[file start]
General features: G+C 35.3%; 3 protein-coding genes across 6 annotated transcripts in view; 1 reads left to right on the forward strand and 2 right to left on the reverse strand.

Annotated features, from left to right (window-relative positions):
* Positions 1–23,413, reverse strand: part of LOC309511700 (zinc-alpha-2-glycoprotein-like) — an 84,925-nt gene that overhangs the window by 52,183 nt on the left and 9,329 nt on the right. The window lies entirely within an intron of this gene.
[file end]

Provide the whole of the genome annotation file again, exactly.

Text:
General features: G+C 35.3%; 3 protein-coding genes across 6 annotated transcripts in view; 1 reads left to right on the forward strand and 2 right to left on the reverse strand.

Annotated features, from left to right (window-relative positions):
* Positions 1–23,413, reverse strand: part of LOC309511700 (zinc-alpha-2-glycoprotein-like) — an 84,925-nt gene that overhangs the window by 52,183 nt on the left and 9,329 nt on the right. The window lies entirely within an intron of this gene.